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Bedfordshire Police achieves a turnaround in gradings by the police watchdog to 'Good' at keeping people safe

6 Feb 2020

Bedfordshire’s Police and Crime Commissioner, Kathryn Holloway, and Chief Constable Garry Forsyth are marking a turnaround in the assessment of the force by policing watchdog Her Majesty’s Inspectorate of Constabulary and Fire & Rescue Services (HMICFRS).

In giving Bedfordshire Police an overall grade of ‘Good’ for police Effectiveness, Efficiency and Legitimacy, the watchdog has acknowledged the pace of improvement and quality of delivery in a force which it had previously graded as ‘Inadequate’ in 2016 (the only force in England and Wales to receive this grade at that time) and as ‘Requires Improvement’ in 2017, although Commissioner Holloway and her former Chief Constable, Jon Boutcher, challenged the inadequate grade when it was published in 2017.

“I’m absolutely delighted, of course, that Bedfordshire Police has been recognised for the progress and continuous improvement that's been delivered by a genuine partnership between the OPCC, chief constables and every single officer and member of staff working together shoulder-to-shoulder to deliver strong service to the public, especially given the small size of the force compared with the very serious crime challenges it faces.

"I never accepted that the ‘Inadequate’ grade, which focused on a lack of Community Policing in particular, was a fair assessment, saying at the time that we were 'a half-built house’ as my former Chief Constable, Jon Boutcher, was genuinely delivering on my Police and Crime Plan and Bedfordshire Police was already in the process of returning Neighbourhood Policing in Community Hubs right across the county at the time,” said Commissioner Holloway.

“One difference now, of course, is that Bedfordshire Police can supply  proof to the watchdog of what those community teams have achieved in terms of problem-solving to address the type of lower level crime issues that affect people so much, from drug use to anti-social behaviour and street drinking to homelessness, with this approach being built into crime prevention. As just one isolated example, anti-social behaviour in Houghton Regis has dropped by 49 per cent in the last year and you don’t get that sort of progress in a force which is not stepping up to the plate when it comes to delivery.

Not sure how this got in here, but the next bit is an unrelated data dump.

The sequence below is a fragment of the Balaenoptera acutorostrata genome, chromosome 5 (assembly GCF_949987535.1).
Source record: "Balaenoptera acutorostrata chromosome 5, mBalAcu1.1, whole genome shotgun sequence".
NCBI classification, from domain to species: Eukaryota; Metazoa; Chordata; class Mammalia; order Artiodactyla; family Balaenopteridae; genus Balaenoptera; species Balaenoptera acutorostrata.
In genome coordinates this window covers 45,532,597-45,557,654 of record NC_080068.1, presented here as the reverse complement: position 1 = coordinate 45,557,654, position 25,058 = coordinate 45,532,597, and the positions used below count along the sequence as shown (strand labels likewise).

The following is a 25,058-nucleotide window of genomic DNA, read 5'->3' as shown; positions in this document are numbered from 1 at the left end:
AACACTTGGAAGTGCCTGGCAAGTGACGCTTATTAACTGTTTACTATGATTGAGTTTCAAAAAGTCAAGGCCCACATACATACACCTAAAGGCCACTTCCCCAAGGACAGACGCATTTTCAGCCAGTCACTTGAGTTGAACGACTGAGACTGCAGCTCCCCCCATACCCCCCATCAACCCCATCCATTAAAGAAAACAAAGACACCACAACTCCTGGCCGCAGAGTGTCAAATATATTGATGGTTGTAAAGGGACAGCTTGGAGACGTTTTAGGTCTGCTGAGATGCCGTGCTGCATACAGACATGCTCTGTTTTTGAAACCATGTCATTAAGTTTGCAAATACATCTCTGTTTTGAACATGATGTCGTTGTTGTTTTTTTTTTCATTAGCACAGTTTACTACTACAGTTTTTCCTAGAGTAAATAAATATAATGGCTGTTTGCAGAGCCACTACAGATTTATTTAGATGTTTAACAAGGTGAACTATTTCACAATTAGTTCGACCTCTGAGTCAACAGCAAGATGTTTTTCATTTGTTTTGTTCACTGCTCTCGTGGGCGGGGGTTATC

“Bedfordshire Police can also point to the particular strength of its activities to identify the drugs market, serious organised crime and gang issues, sharing findings with partners and working to tackle them together. This has been so exemplary that other forces now come to learn from us and Government funding has been drawn in as an investment such as the Special Grant to pay for the force’s specialist Boson unit to respond to gang, gun and knife crime and the newly-created Violence and Exploitation Reduction Unit, funding police to work with agencies such as health, local councils and communities to address the causes at grass roots," said the PCC.

HMICFRS Inspectors carried out its latest ‘PEEL' assessment in July last year – which covers all of Effectiveness, Efficiency and Legitimacy in a new integrated inspection (rather than the previous single subject inspections) and which grades all 43 forces in England and Wales.